In November 2011, a thief stole an expensive electric bicycle from a Prague shop. However, the shop owner had the entire theft filmed on an industrial camera. He posted a photo of the thief on his Facebook page and asked the public to share it and help in the search. His efforts were successful and thanks to the posting, the thief was indeed caught and the bike was recovered.
The fine from the authority
However, the Data Protection Authority fined the entrepreneur CZK 5,000 in April 2012. The authority did not mind so much the fact that the picture of the thief was taken. It was the publication on Facebook that bothered him.
According to the authority, a simple equation applies, the footage is only for internal use and for the police, who paradoxically can already publish it. The publication is said to be contrary to the purpose of taking the footage.
Municipal court intervenes
However, the Municipal Court in Prague disagreed with this conclusion and quashed the fine. According to the court, the authority did not actually state on what grounds it considered the processing of data in the form of publishing a photograph on Facebook to be contrary to the purpose for which the data was collected.
The purpose is, of course, the protection of property, which was perfectly achieved by the publication when the bicycle was found in one of the bazaars in Prague 8 and the perpetrator was caught and convicted.
In this context, according to the court, the key issue is to assess the question of proportionality and balance the right to protection of the thief’s personal data against the right of the shop owner to protect his own property. The City Court takes a bit of a dig at the Data Protection Authority, which it says places the privacy of the offender above the right of the owner to protect his own property. The court itself sees it exactly the opposite way. Moreover, the fact that the thief was stealing, even though he knew he was being filmed and didn’t care, led the court to logically prioritize the business owner’s right.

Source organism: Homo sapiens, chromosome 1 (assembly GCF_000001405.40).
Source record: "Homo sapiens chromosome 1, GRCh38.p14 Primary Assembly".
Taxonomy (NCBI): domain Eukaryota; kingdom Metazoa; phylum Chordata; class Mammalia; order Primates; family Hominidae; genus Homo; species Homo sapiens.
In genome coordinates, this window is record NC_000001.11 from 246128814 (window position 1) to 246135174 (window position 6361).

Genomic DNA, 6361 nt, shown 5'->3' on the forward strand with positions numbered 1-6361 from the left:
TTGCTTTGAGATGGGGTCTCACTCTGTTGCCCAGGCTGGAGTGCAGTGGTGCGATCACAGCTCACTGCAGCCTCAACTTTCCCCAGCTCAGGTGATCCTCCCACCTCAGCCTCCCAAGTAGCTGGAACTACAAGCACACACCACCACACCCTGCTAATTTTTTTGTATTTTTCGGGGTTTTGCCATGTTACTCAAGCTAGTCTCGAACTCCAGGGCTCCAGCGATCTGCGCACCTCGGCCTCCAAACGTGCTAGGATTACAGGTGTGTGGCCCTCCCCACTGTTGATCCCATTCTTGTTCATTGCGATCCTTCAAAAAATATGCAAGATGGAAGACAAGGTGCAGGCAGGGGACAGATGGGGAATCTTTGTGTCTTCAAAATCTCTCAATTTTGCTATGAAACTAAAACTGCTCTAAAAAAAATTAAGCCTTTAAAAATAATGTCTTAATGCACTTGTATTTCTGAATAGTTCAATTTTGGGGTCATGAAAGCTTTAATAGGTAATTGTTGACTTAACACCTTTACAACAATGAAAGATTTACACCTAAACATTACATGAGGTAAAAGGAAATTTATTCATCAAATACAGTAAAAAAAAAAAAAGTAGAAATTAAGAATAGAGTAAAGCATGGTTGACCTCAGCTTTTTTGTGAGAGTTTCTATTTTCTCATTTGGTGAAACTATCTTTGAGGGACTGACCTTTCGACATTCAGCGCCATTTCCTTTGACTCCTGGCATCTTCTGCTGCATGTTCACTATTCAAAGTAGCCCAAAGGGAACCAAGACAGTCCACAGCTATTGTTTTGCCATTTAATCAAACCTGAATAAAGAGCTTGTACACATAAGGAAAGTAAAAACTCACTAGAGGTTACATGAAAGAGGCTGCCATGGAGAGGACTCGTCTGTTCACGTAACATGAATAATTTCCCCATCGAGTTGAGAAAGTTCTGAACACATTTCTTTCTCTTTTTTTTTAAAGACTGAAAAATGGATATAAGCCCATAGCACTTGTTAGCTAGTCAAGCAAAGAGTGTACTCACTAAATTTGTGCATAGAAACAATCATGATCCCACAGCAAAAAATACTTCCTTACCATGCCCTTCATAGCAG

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Supreme Administrative Court “strikes back”
The Office for Personal Data Protection has filed a cassation complaint against this decision. It insisted that in a democratic state governed by the rule of law, it is the role of the police, not the aggrieved trader, to catch the perpetrators of crimes. The latter is only supposed to hand over the records to the police and respect the presumption of innocence until the court decides.
Unfortunately, the Supreme Administrative Court also agreed with this reasoning. According to the Supreme Administrative Court, in the given situation there is no conflict between the right to protect the property of the businessman and the right to protect the personal data of the thief and there is nothing to compare. The law itself supposedly determines the boundaries between the right to protection of property on the one hand and the right to protection of personal data on the other.
The latest judgment therefore suggests that you can be fined if you post a thief’s personal data on Facebook, even if he is later convicted because of it. However, it is possible that the Constitutional Court will reverse the whole thing later on.